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Property Tax Relief Act


  • Reduces the Maximum Compressed Rate (MCR) floor by $0.15 cents.

  • Requires tax assessors to provide escrow accounts, at the request of property owners (currently optional and at discretion of tax assessors).

  • Reduces the annual appraisal cap for ALL real property to 5% per year.



  • Total cost Property Tax Relief Act for 2024-25: $12 billion

  • Combined with $5.3 billion appropriated in HB 1 to address ongoing tax rate compression, results in a total tax relief package of $17.3 billion.

  • The $0.15 reduction in HB 2 combined with the $0.10 compression in HB 1 results in just over $0.25 total tax rate compression by FY25.

  • The average annual savings for a homeowner in a $350,000 home is $461 in FY24, growing to $590 in FY25 (savings averages will vary by district).

  • Reduces the number of school districts in recapture from 241 in FY23 to 211 in FY25, reducing total recapture payments by $4.5 billion for the 2024-25 biennium.

Advantages of Reducing Appraisal Caps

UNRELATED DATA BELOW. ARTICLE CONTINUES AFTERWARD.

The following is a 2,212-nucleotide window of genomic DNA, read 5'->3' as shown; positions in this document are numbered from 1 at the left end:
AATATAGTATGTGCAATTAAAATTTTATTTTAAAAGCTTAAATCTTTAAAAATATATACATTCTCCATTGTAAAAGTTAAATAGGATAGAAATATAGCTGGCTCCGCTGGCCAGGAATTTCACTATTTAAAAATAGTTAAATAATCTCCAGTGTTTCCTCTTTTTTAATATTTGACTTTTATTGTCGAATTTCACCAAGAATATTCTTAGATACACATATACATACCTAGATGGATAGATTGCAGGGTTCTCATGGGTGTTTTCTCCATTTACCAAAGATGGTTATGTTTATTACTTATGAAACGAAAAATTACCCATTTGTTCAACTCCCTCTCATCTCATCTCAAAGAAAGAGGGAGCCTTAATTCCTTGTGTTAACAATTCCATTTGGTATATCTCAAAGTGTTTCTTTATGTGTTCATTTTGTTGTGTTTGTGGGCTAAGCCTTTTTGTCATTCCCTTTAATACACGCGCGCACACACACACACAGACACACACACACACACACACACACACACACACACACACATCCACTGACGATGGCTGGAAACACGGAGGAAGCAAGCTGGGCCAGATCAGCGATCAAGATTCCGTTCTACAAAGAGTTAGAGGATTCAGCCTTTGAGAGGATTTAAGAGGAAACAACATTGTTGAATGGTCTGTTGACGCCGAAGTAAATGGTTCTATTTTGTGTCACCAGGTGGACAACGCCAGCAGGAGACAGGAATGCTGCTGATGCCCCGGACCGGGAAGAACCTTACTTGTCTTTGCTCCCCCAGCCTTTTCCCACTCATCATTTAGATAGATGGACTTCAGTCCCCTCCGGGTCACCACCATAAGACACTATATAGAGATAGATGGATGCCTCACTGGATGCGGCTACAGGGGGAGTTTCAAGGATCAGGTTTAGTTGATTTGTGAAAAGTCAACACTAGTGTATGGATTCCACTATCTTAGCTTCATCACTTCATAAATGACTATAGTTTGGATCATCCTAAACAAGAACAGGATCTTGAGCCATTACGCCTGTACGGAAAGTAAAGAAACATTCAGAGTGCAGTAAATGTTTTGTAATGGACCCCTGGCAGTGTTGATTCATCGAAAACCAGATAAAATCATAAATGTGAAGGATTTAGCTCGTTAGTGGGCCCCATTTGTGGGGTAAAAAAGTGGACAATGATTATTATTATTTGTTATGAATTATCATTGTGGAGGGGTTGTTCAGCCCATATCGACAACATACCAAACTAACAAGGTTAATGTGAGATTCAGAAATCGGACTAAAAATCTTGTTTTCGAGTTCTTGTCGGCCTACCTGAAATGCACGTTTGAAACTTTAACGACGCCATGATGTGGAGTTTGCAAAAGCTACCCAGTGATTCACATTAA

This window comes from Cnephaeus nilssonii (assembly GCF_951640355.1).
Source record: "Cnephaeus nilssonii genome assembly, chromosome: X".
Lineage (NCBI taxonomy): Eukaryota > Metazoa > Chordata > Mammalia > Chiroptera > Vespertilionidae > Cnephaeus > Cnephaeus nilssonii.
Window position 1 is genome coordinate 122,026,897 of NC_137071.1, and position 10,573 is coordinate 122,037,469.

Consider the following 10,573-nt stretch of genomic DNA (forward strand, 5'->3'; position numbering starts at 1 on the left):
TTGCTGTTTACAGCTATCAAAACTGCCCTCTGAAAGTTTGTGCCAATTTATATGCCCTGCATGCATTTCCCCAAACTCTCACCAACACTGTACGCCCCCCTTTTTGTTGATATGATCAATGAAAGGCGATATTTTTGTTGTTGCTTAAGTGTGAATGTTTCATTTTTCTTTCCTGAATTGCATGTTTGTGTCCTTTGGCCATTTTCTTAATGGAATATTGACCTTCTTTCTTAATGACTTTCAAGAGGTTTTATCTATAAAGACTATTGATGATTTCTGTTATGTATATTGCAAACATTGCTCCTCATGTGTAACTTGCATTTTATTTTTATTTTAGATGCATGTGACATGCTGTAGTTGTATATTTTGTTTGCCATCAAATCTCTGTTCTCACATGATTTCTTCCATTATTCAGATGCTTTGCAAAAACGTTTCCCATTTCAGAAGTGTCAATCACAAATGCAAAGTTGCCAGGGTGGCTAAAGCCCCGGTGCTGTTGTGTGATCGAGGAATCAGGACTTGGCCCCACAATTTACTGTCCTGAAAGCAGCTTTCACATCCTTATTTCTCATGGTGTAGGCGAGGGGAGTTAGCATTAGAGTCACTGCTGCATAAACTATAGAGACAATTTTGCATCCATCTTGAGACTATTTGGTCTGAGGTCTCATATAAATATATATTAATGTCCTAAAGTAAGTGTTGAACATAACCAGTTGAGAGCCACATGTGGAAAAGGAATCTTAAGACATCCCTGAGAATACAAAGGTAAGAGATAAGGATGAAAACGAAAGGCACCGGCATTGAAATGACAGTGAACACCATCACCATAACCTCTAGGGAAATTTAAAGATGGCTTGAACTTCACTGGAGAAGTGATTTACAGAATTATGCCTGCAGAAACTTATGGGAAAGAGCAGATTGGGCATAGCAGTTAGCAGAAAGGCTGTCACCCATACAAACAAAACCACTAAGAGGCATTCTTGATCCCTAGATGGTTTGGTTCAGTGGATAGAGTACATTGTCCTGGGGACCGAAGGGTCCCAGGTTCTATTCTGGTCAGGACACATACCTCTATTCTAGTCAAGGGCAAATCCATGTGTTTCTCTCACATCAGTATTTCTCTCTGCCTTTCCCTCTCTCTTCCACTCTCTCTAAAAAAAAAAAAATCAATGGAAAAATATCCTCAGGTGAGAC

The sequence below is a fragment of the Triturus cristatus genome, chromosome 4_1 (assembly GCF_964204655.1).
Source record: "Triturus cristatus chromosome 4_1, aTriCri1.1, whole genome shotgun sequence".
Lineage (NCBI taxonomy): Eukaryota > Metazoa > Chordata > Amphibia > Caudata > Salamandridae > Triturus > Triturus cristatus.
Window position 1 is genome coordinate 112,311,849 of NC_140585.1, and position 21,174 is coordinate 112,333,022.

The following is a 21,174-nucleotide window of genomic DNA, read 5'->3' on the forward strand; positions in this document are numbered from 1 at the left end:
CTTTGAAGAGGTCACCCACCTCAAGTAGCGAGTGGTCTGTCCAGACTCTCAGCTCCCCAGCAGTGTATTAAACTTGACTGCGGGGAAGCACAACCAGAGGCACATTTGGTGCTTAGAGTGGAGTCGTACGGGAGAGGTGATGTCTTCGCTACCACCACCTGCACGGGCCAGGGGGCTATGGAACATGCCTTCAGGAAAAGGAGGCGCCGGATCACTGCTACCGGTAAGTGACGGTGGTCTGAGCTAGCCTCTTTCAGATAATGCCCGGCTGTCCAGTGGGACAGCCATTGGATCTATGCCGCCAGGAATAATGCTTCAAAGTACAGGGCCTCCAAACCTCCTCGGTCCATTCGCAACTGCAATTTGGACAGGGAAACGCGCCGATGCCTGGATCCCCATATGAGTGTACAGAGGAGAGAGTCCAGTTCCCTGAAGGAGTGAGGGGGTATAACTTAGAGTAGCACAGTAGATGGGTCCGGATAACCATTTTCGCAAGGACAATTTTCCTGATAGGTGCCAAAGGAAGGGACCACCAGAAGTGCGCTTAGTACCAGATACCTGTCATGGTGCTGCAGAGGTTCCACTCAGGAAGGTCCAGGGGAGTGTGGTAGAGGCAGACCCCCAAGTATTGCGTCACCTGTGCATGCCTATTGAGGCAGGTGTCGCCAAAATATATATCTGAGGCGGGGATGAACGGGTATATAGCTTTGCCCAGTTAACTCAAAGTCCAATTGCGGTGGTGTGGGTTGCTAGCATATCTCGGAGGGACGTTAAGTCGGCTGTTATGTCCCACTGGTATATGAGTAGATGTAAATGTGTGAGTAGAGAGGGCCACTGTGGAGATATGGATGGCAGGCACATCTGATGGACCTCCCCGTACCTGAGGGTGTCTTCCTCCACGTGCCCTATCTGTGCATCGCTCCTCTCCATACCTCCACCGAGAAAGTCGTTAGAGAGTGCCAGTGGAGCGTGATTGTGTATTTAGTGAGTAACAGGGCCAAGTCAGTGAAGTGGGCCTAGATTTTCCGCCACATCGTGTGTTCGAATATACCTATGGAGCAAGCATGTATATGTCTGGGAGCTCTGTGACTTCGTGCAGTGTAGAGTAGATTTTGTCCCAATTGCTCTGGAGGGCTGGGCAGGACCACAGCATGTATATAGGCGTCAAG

• Reducing the appraisal limit of 5% - and applying it to all property – will protect homeowners and businesses from the shock of rapidly rising property values, similar to what much of the state experienced the last two years.

  • Reducing the cap will provide stability and predictability to homeowners and businesses, making it easier to plan for future investments and encourage economic growth.

  • Applying a reduced appraisal limit to all property will prevent the ability of local governments to transfer a greater tax burden from homeowners to commercial property.

  • While an increased homestead exemption will provide some relief to homeowners, a lower broad-based limit on appraisals will provide significantly more protection for homeowners and businesses against sudden increases in property values, as well as more durable property tax relief in the future. A fixed dollar amount homestead exemption does not keep pace with rapidly rising property values.

  • Reducing the appraisal limit for all property will not distort market prices, which are based on supply and demand, nor will it distort demand based on factors like population growth, employment, and economic growth.

  • Reducing appraisal limits for all property will also more significantly reduce the growth of local governments and property taxes, especially local taxing authorities unwilling to reduce tax rates in the future.

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